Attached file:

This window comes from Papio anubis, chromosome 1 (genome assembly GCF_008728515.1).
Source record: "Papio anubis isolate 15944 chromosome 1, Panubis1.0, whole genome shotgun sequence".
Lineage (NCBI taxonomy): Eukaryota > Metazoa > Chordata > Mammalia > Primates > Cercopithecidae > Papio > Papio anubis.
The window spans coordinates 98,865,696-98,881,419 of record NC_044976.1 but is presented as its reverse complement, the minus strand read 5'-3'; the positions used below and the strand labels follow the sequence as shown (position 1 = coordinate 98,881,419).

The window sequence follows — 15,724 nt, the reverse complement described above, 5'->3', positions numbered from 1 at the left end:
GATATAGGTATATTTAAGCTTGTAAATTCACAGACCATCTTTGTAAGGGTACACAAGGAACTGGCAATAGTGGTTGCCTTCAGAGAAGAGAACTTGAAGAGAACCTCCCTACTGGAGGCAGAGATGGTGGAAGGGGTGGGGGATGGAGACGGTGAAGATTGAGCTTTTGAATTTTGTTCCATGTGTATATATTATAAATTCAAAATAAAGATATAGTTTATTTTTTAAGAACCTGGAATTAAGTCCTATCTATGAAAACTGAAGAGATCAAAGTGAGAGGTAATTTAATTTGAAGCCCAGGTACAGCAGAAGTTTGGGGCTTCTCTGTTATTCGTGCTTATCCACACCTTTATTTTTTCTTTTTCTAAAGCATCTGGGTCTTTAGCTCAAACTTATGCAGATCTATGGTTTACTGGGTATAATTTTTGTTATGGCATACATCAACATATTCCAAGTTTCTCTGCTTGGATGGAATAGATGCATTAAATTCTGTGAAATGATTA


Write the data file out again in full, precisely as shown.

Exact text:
This window comes from Papio anubis, chromosome 1 (genome assembly GCF_008728515.1).
Source record: "Papio anubis isolate 15944 chromosome 1, Panubis1.0, whole genome shotgun sequence".
Lineage (NCBI taxonomy): Eukaryota > Metazoa > Chordata > Mammalia > Primates > Cercopithecidae > Papio > Papio anubis.
The window spans coordinates 98,865,696-98,881,419 of record NC_044976.1 but is presented as its reverse complement, the minus strand read 5'-3'; the positions used below and the strand labels follow the sequence as shown (position 1 = coordinate 98,881,419).

The window sequence follows — 15,724 nt, the reverse complement described above, 5'->3', positions numbered from 1 at the left end:
GATATAGGTATATTTAAGCTTGTAAATTCACAGACCATCTTTGTAAGGGTACACAAGGAACTGGCAATAGTGGTTGCCTTCAGAGAAGAGAACTTGAAGAGAACCTCCCTACTGGAGGCAGAGATGGTGGAAGGGGTGGGGGATGGAGACGGTGAAGATTGAGCTTTTGAATTTTGTTCCATGTGTATATATTATAAATTCAAAATAAAGATATAGTTTATTTTTTAAGAACCTGGAATTAAGTCCTATCTATGAAAACTGAAGAGATCAAAGTGAGAGGTAATTTAATTTGAAGCCCAGGTACAGCAGAAGTTTGGGGCTTCTCTGTTATTCGTGCTTATCCACACCTTTATTTTTTCTTTTTCTAAAGCATCTGGGTCTTTAGCTCAAACTTATGCAGATCTATGGTTTACTGGGTATAATTTTTGTTATGGCATACATCAACATATTCCAAGTTTCTCTGCTTGGATGGAATAGATGCATTAAATTCTGTGAAATGATTA